If you were going to pick a word to turn the 2013 Bloomberg New Energy Finance summit into a drinking game, it would have to be "resilience." If you did, you would have been on the floor well before the networking reception officially got underway. (Ideally, you also would have been telecommuting to save energy in honor of Earth Day, and no one would have noticed if you spent your Monday at home playing drinking games while live-streaming a clean energy conference.)

The sixth annual event’s theme is New Energy ROI: Resilience, Optionality, Intelligence. The concept of resilience seems to come up everywhere, even though few stop to define it. The theme this year is vague, but the ten companies chosen from more than 200 as the 2013 New Energy Pioneers are more straightforward. Many of them are essentially pure-play energy efficiency companies, helping homes and businesses use less energy through technology or tools that shape behavior. Other recipients included everything fromsolarlighting for developing nations to water treatment for hydraulic fracturing.

Here are the winners:

Advantix Systems was a BNEF New Energy Pioneer finalist in 2012 and broke through as a winner this year. The Florida-based company makes air conditioners that use 30 percent to 80 percent less energy by using a brine solution as a liquid desiccant. Advantix has three products lines for industrial and commercial applications, including one that can run on renewable energy such as solar thermal or waste heat. The global air conditioning market is expected to double by 2018.

Australian-born BuildingIQ already has the attention of Siemens, Johnson Controls and Schneider Electric, so it’s no surprise that BNEF has kept its eye on this startup. BuildingIQ optimizes commercial HVAC and integrates it with other data streams, such as weather, not only to cut energy use but also to take part in demand response programs. The software-as-a-service company recently raised $9 million.

Many of the energy solutions we cover at Greentech Media are for energy-hungry consumers in developed nations. But what about delivering clean power to the nearly 2 billion people who do not have regular access to electricity? D.light design is one of the companies doing that with its affordable, solar-powered lamps that can also charge a mobile phone. The company’s target is not just to bring light to places that currently don’t have any, but to fundamentally improve the quality of life for 50 million people in the next two years. D.light is growing at a rate of 1 million customers a month and expects to be profitable this year.

Draker makes the list in 2013, after being reported number one in total new monitored megawatts for PV systems in 2011, according to GTM Research. Last year, the Vermont-based firm merged with Austin's Solar Power Technology (SPT) and garnered $8 million in venture capital for a total of $18 million.

Next time you’re passing through the Schiphol airport in the Netherlands, you might notice the extra light. That’s thanks to EcoNation’s LightCatcher technology, which helps bring more daylight into buildings using a mirrors-and-technology-based system. One of the reasons it was named a clean energy pioneer is that the company also offers a financial model that allows customers to realize immediate savings to be made without upfront investment.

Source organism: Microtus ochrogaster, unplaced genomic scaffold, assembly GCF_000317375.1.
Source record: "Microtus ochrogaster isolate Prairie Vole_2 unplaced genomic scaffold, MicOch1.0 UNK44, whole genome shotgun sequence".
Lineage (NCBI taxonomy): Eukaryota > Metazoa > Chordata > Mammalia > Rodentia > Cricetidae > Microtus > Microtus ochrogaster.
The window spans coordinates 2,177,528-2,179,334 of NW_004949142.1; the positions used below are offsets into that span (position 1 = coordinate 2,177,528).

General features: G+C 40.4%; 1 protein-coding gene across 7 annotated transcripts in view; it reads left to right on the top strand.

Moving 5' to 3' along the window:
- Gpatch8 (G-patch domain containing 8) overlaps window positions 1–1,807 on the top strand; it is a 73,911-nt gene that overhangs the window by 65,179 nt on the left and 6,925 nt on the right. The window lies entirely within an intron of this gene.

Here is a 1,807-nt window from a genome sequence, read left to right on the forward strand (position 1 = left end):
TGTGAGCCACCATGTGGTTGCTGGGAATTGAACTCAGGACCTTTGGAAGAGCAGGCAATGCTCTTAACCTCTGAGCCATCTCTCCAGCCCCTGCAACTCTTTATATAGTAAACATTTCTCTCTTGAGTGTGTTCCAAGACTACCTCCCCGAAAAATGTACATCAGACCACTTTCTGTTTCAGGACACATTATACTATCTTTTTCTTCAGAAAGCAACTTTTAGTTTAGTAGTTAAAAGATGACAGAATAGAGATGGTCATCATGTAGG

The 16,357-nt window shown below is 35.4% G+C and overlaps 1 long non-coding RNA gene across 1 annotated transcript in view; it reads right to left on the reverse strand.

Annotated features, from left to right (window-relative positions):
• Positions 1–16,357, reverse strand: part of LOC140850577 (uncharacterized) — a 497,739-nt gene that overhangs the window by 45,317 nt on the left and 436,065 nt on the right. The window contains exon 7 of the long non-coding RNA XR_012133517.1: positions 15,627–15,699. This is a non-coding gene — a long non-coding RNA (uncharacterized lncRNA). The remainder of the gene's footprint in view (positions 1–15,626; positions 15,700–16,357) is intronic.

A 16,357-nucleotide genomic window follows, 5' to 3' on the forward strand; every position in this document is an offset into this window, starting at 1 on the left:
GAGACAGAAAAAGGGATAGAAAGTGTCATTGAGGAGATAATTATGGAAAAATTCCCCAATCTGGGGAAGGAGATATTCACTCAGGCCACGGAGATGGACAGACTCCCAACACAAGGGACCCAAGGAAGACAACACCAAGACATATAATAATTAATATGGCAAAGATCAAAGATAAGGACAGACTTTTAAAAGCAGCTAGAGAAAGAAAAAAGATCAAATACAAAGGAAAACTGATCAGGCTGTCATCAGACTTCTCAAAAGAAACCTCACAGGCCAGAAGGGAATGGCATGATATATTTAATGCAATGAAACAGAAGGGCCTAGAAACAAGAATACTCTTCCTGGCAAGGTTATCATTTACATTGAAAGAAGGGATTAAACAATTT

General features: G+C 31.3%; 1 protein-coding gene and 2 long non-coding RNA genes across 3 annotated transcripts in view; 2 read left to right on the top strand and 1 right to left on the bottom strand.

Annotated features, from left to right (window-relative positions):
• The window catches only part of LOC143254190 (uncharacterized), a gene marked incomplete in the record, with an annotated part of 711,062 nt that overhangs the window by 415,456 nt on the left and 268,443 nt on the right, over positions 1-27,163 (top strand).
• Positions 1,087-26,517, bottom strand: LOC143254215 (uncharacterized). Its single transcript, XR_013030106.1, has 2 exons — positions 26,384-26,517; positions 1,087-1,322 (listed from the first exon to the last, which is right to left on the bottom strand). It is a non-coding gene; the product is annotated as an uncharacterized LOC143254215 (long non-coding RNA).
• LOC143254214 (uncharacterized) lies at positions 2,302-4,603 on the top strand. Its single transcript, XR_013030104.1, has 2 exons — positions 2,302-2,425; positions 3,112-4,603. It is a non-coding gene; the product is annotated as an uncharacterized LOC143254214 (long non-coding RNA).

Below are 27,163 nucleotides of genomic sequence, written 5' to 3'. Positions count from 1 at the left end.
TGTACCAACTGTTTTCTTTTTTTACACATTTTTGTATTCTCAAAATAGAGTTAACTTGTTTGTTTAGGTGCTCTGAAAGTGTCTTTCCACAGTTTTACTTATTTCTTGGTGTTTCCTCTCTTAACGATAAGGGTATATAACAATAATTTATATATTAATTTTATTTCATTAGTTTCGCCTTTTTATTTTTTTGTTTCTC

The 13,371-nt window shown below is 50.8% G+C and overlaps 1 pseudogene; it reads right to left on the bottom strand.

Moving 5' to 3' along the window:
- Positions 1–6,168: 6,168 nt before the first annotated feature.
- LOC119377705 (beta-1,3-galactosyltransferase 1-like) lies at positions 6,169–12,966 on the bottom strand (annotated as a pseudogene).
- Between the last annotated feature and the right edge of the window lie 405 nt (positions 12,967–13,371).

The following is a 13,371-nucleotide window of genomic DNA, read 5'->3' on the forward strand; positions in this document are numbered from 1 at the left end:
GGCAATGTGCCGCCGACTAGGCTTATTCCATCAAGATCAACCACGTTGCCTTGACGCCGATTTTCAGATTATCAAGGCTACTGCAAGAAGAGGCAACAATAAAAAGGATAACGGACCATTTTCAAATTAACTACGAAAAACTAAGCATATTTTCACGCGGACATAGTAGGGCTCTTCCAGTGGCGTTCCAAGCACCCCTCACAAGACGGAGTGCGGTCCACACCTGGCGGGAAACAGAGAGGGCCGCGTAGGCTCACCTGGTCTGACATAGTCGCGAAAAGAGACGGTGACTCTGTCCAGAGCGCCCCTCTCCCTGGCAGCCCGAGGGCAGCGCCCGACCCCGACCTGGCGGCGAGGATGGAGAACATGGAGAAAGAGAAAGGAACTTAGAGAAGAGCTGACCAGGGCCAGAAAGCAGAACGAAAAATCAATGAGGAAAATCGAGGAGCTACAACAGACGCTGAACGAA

There is no replacement for water, and yet investment in clean water technologies often lags other areas. One of the water-focused New Energy Pioneers is Ecosphere Technologies, which has an ozone-based, non-chemical water treatment and recycling technology for oil and gas companies. For every barrel of oil produced in the world, an average of three barrels of water are required, which then need to be treated. But oil and gas are just two markets, and Ecosphere also sees opportunities in municipal wastewater, agriculture and mining.   

Harvest Power is another company that was picked in part because of its strong momentum. Harvest Power closed a $100 million VC round in 2012, to build and manage biomass plants that produce fertilizer and renewable power. Germany already offers a feed-in tariff for biomass power production, and more U.S. cities are looking to keep organic waste out of landfills.

The other side of the energy market is transportation, and that’s where Joule is playing. Joule Biotechnologies makes renewable fuels from waste CO2 and sunlight, as well as chemicals. The company was recently working with Audi to test its drop-in fuels. The Massachusetts-based company commissioned its first demonstration plant in New Mexico last fall.

Utilities need all the help they can get when it comes to consumer engagement. Enter Opower, which has become the darling of utilities seeking to engage consumers with their basic energy use and encourage efficiency. The startup just launched its latest platform, which takes the company from an easy, light-touch customer engagement offering to an enterprise-level software platform.

Another water winner was Whitewater Technologies, which provides network management and water quality monitoring for utilities and industrial companies. Electricity gets most of the focus when it comes to the need for a smarter grid, but the water grid is often more outdated and badly in need of repair. Israel-based Whitewater not only offers water software for operational efficiencies but also has products for water quality testing.